Nelson said states are worried that insurers could get saddled with unexpected losses as a result of the so-called Obamacare fix that extends non-compliant policies for a year. "They want to make certain that this doesn't shift the cost to the point that insurers face and risk insolvency," he said.


The Patient Protection and Affordable Care Act mandates that most Americans be enrolled in health coverage by March 31 or face a penalty. But the administration has made only partial progress fixing technical glitches that have made inaccessible to consumers in the 36 states it serves as it approaches a key December 15 enrollment deadline to receive coverage beginning January 1.

Pelosi acknowledged that will work well for only about 80 percent of visitors by November 30, when officials have promised to have it operating smoothly for the vast majority of them. That could leave 1-in-5 potential enrollees mired in glitches during a brief two-week window before December 15. "That's just by the end of this month. It's not acceptable ongoing," she said.

Obama met with insurance executives on Friday at the White House for what was described as a "brainstorming" session about cancellation victims and the enrollment challenges. Both sides have since pledged to work together.

The outward image of cooperation has done little to hide concerns. Insurers and regulators worry that cheaper plans with fewer protections and less-robust coverage will entice younger and healthier consumers to buy them, leaving Obamacare's new online marketplaces with older, sicker beneficiaries who cost more to insure.

The administration is looking at ways to insulate insurers from losses, but there has been no decision about what to do.

"Under the rules of law of large numbers, which is what you get with actuarial science, the more people you have in the plan, generally the better the plan is. So excluding certain people from the plan creates certain issues," Nelson said.

(Editing by Philip Barbara)

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Comments (45)
Chazz wrote:
“It’s too valuable to the American people?” Come on Nancy!…you mean it’s too valuable for CERTAIN PROPLE and CERTAIN ORGANIZATIONS!

Jeez….your “speeches” always motivate a bowel movement in me, butt…I didn’t have to wait for this latest one to pass before I knew what was in it! POOP – that’s the “crap” you’ve been selling the “American People” for years!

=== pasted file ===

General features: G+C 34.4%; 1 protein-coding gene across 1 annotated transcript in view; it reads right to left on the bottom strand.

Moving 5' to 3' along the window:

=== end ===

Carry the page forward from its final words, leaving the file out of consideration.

Nov 17, 2013 2:08pm EST  --  Report as abuse
jhoger wrote:
“So excluding certain people from the plan creates certain issues”

Maybe. It depends on which people. The question is, why would you stay with your old plan if you are well informed that it is a junk insurance plan… that is, if you actually need it will leave you bankrupt or close to it.

So if to buy the old policy again you have to go through a clear disclaimer about what the policy you’re buying does not do that a reformed plan would, you could mitigate the problem.

Also some people who would like to stay on their old plan will do so because they are already sick and want to maintain their identical provider network. These are the folks that actually put the exchanges in danger so letting them stay out a year would actually help prices on the exchanges.

Nov 17, 2013 2:10pm EST  --  Report as abuse
oneshotal wrote:
instead of making an issue of dems running scared why isn’t there an issue of repuglicans wasting more than 100 million dollars in the past year tying up congress with one vote after another trying to repeal obamacare? that money and time could of been spent working with the dems to fine tune obamacare, instead the repuglicans are playing the same old game of messing things up and blaming the dems. they need to be voted out once and for all.

Nov 17, 2013 2:15pm EST  --  Report as abuse